The South Korean government presented proposals on Monday aimed at reducing the nation’s soaring private education spending and cut back on killer questions, which has been seen as a significant contributor to the nation’s dropping birth rate. The decision was made after President Yoon Suk Yeol lambasted college entrance exams this month for incorporating killer questions that are not taught in public schools’ curricula, including several that have been termed “killer questions” because of their difficulty.
Education Minister Lee Ju-ho stated at a briefing that “we will break the vicious cycle of killer questions in exams, which results in excessive competition among students and parents in private education.” The ministry also promised to take action against “cartels” in private education by stepping up efforts to oversee what it called deceptive and exaggerated advertising by private schools aimed at test preparation.
The private education sector and government education officials are allegedly connected in the development of college entrance exams that require private coaching to pass, according to local media reports. Despite a decline in student enrollment, South Koreans spent a record 26 trillion won ($19.97 billion) on private education in 2017, according to a report released jointly by the education ministry and the government statistics agency. According to the study, over eight out of ten pupils use “hagwons,” or cram schools, which are private educational products.
According to a survey from last year, South Korea has the world’s lowest birth rate and the country with the greatest expense of raising a child due to its disproportionate reliance on private schooling. Killer questions are frequently derived from subject matter that is not included in the curriculum of public schools, providing “hagwons” with an opportunity to advertise their capacity to instruct students in how to address them.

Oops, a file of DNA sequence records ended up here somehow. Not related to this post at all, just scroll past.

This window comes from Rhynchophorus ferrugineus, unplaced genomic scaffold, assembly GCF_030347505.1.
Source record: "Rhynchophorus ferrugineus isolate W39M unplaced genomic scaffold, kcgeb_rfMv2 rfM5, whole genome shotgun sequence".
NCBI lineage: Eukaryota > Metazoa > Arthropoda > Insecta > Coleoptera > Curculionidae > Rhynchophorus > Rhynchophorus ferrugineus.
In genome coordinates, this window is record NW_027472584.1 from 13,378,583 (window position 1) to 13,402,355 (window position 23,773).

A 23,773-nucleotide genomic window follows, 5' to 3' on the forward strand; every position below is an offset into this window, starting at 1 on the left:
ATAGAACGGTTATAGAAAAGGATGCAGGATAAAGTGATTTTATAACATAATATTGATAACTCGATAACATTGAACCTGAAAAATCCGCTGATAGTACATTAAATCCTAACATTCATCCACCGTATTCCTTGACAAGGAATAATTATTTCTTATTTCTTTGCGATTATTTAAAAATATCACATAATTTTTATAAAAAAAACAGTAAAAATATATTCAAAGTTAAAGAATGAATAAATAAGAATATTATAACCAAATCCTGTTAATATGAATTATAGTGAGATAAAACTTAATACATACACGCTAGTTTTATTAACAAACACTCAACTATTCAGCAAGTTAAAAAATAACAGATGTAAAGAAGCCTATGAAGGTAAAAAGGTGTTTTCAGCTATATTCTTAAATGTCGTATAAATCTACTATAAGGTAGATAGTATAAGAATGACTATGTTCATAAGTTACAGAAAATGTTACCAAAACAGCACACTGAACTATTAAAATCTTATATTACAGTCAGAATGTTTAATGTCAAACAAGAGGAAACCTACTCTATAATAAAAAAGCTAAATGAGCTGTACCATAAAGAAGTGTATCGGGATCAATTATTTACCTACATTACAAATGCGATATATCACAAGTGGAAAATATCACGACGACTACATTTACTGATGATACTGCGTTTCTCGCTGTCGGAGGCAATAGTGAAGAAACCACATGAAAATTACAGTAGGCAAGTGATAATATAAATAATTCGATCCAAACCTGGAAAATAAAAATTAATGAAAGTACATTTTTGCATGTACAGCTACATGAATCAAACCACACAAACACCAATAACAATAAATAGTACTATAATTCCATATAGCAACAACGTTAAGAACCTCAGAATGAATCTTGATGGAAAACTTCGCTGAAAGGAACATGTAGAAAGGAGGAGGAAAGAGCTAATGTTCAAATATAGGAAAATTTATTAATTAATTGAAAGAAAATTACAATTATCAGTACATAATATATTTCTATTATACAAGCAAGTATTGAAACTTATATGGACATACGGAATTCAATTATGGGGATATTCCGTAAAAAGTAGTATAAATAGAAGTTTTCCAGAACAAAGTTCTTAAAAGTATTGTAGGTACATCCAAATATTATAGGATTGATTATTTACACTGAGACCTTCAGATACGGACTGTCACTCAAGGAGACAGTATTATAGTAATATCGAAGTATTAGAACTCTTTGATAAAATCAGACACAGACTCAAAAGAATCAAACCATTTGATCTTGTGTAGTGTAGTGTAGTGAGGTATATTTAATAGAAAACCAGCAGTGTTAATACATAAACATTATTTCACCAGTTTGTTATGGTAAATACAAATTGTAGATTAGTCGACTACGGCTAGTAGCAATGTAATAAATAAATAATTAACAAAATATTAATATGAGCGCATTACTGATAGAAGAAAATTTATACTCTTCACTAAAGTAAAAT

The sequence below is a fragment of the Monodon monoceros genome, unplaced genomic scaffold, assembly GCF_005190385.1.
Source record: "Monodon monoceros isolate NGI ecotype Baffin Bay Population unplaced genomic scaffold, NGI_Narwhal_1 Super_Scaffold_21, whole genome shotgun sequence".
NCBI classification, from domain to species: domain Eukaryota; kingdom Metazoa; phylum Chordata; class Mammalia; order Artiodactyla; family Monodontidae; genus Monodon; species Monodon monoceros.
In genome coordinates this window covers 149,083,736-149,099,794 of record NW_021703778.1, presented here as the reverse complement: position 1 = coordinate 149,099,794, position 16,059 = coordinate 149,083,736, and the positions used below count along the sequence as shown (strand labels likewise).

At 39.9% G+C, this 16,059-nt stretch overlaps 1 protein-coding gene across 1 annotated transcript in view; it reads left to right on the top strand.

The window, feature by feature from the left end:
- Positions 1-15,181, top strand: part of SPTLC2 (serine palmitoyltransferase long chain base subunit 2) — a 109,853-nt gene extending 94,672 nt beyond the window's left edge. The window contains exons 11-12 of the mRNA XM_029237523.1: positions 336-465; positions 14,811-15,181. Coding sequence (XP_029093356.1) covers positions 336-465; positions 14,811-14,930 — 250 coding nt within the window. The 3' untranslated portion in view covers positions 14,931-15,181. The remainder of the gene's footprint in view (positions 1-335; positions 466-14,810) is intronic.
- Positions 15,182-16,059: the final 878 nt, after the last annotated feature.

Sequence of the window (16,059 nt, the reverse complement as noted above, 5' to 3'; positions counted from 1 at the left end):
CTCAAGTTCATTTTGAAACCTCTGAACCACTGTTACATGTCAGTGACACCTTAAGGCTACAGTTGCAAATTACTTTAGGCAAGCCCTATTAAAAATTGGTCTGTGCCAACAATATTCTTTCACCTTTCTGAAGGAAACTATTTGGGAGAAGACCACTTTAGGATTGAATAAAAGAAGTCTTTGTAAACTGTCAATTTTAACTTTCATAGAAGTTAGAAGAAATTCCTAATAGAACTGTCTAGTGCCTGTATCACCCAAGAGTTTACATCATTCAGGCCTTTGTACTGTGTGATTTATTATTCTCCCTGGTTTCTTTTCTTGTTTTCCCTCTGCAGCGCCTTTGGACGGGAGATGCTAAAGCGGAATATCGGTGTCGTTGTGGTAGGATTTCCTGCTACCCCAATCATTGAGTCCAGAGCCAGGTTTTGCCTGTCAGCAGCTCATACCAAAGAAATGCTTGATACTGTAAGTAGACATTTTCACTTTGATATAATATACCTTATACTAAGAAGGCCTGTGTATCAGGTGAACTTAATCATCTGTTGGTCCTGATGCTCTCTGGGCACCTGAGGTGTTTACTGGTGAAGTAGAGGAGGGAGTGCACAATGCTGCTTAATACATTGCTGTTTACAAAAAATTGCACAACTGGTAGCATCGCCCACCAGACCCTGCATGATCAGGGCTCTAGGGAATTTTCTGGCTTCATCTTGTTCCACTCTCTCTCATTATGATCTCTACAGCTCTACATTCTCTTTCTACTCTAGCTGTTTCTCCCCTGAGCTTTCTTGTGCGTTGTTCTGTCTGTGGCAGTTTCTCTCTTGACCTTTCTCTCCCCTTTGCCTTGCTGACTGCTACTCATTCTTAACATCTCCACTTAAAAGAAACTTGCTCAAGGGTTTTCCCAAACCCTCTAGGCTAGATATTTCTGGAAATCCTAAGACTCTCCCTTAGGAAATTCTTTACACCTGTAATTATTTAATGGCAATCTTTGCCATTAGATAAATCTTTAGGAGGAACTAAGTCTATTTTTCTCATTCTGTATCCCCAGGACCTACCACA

The proponents of such queries claim that they aid colleges in the competitive process of selecting applicants, while Yoon brought up the fairness concern, noting that not every family could afford to pay for extracurricular activities. The proposed adjustments might not be sufficient to keep the rivalry under check, according to Shin So-young, an activist with the civic organisation The World Without Worry About Private Education.
In order to lessen the intense competition for admission to a select handful of the best universities, the government needs to develop a more comprehensive plan, according to Shin. Nearly 450,000 high school seniors and graduates who were retaking the exam last year took it in November. Throughout the whole daylong event, air travel is halted during the listening comprehension section of the English test.
Concerns regarding policy changes caused shares of South Korean companies with a connection to education to decline.MegaStudyEdu (215200.KQ) was down 2.11%, and Woongjin Thinkbig (095720.KS) was down 1.44% for the day. ($1 = 1,302.0300 won)